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Thanks to one line of code, I accidentally left a way to unlock all the in-app purchases for free in the shipped version of my iOS game, Got Light?. Stress-testing your games is crucial, especially when it's about something as important as monetization.

Ben Reynolds, Blogger

August 9, 2014

2 Min Read

I was watching a friend play my iPhone game today. Naturally, it's always satisfying to watch someone play something you've made, so I was feeling pretty good about myself.

That is, until he found a trick to unlock all the in-app purchases in my game for free. 

To make it clear, this is a game I recently released on the App Store after over a year of development time. After spending that much time working on a game, one might think the disastrous bugs would have been squashed by now. Nope, not a chance.

Here's the scoop: My game (Got Light?) is free to download, but usually costs $1.99 to get past a paywall after Level 28; this lets you play all 73 levels. Like all developers with in-app purchases, I included a "Restore Purchases" button in the game to let you re-unlock what you already paid for. When I was developing the game, I had this button activate the testRestorePurchases method in my code, which grants the tester the full version of the game for free, rather than the restorePurchases method, which asks Apple whether they've paid. You can see where this is going. As fate would have it, I forgot to switch out the test code before I submitted the game. 

As a result, you can open my game, tap on Restore Purchases, and then BOOM, you just snatched a $1.99 game for free.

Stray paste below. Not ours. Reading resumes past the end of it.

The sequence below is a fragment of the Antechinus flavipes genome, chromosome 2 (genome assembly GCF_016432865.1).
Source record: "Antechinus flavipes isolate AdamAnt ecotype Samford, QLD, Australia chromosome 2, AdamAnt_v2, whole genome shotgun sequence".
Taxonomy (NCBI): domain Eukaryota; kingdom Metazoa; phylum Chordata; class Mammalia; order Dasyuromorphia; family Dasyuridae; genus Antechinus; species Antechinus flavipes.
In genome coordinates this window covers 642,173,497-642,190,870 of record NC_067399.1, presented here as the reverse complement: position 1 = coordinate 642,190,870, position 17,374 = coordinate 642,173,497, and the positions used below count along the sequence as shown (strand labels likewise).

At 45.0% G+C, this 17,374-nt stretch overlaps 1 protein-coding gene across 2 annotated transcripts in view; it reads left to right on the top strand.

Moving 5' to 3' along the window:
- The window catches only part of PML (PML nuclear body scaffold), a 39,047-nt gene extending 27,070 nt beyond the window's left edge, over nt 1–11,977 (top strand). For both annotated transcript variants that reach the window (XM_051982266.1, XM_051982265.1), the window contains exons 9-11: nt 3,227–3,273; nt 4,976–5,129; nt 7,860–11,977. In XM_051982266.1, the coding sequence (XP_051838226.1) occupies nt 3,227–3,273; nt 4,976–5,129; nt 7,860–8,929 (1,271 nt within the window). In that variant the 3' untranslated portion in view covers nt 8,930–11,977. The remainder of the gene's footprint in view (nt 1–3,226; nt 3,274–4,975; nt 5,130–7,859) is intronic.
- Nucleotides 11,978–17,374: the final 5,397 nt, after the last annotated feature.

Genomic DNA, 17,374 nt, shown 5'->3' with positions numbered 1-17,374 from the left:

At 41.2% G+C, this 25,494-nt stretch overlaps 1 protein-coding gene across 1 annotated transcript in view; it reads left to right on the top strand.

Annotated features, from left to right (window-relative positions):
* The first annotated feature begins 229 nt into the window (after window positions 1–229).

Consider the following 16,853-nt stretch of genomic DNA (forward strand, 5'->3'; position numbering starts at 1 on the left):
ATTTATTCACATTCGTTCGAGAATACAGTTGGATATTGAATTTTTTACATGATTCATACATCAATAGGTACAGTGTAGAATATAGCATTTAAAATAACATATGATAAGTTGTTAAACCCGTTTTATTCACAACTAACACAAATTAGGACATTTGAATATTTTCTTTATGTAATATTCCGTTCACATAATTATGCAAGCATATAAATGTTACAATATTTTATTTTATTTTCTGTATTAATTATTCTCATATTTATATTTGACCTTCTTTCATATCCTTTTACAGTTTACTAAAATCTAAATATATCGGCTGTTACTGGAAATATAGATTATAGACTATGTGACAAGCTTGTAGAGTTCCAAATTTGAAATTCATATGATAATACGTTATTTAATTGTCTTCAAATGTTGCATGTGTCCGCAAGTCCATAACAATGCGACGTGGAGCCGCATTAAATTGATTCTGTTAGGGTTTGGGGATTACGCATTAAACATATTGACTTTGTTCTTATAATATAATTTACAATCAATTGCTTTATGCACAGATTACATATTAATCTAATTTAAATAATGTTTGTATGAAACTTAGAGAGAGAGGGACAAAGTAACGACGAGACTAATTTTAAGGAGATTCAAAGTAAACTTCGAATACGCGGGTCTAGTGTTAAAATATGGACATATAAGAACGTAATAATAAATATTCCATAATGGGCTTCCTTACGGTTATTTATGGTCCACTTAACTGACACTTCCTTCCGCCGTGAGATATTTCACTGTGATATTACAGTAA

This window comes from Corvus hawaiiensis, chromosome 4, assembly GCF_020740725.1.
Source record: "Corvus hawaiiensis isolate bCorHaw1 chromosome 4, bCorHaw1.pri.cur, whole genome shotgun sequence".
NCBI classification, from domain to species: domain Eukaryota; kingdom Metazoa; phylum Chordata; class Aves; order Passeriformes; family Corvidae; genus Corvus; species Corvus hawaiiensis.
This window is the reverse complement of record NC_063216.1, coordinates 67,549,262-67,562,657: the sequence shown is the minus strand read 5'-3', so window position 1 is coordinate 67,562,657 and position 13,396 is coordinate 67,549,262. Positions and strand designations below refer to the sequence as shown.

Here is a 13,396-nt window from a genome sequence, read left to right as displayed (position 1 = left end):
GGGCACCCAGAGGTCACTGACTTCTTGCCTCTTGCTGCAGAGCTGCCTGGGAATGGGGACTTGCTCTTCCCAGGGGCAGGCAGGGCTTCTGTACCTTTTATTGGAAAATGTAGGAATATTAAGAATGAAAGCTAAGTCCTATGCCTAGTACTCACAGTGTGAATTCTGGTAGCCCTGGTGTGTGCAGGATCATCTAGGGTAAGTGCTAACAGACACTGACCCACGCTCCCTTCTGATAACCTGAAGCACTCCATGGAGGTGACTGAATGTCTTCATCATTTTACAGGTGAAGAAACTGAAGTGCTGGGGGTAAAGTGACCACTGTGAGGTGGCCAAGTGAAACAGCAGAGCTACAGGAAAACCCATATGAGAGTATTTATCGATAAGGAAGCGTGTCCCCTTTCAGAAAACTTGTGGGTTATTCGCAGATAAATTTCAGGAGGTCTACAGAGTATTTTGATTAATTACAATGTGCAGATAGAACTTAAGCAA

Got Light Full Game Unlock for Free Screenshot

 

Why am I writing about this? To share a lesson learned: stress-test your game. Especially with something as important as monetization. The problem was literally one line of code. The Restore Purchases button is fairly out-of-the-way in my app, so I didn't catch it when I was just playing the game out of habit.

 

It's also great if you have a lot of playtesters, especially the type of people who love to break things. Friends typically aren't great playtesters because they give you sugar-coated feedback, but if you have "that one friend who always tries to find loopholes in everything" you should definitely have him or her take a look at your game. They'll enjoy breaking it, and you'll enjoy not releasing a broken version of your game.

 

I've submitted an update to Apple that will fix the bug and prevent these downloads, but until the update is approved the loophole still exists.

 

Go ahead; download it, tap the "Restore Purchases" button, and get the whole game for free.

This one's on me.

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